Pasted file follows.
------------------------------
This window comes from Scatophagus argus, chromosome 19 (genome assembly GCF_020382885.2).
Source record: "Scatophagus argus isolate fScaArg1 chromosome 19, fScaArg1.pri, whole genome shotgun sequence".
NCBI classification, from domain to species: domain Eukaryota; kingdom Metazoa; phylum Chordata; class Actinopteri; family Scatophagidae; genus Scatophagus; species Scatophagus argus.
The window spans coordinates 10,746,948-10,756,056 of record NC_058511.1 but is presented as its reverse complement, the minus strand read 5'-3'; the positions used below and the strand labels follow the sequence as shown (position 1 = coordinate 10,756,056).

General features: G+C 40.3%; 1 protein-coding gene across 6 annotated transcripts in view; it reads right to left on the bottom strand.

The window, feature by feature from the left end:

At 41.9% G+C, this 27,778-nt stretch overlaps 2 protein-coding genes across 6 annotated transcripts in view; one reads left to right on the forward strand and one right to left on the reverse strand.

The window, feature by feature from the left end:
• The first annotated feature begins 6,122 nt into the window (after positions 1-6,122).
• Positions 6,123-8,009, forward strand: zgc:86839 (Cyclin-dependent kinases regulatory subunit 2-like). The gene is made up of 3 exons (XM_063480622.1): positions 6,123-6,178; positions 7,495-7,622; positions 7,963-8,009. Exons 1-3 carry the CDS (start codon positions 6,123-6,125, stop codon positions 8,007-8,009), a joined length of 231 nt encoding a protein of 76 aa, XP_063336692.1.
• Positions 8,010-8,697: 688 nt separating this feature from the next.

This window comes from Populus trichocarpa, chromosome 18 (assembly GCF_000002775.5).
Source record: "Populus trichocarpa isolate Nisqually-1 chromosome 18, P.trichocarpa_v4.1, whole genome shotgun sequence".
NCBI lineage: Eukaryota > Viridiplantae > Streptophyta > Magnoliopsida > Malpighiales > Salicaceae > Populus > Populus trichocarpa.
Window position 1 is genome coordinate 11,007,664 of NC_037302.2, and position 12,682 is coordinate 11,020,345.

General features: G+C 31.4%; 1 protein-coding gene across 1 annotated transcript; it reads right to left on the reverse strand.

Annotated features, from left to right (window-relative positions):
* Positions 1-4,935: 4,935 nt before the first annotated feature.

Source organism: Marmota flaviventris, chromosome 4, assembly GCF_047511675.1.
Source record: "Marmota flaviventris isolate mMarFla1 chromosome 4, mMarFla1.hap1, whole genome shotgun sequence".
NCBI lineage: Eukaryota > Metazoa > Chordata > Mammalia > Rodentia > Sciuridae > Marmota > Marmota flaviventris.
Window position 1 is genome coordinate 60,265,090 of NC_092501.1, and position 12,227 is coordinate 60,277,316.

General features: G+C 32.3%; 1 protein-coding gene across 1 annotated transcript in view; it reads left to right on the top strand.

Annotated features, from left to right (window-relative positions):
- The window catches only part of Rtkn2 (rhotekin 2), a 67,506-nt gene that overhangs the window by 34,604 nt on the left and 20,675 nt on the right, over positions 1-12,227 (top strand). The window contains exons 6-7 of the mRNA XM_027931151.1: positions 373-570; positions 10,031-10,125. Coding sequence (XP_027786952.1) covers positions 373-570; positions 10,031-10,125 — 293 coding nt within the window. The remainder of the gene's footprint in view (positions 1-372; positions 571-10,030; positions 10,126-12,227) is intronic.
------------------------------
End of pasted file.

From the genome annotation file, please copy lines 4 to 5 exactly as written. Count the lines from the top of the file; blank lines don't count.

The window spans coordinates 10,746,948-10,756,056 of record NC_058511.1 but is presented as its reverse complement, the minus strand read 5'-3'; the positions used below and the strand labels follow the sequence as shown (position 1 = coordinate 10,756,056).

General features: G+C 40.3%; 1 protein-coding gene across 6 annotated transcripts in view; it reads right to left on the bottom strand.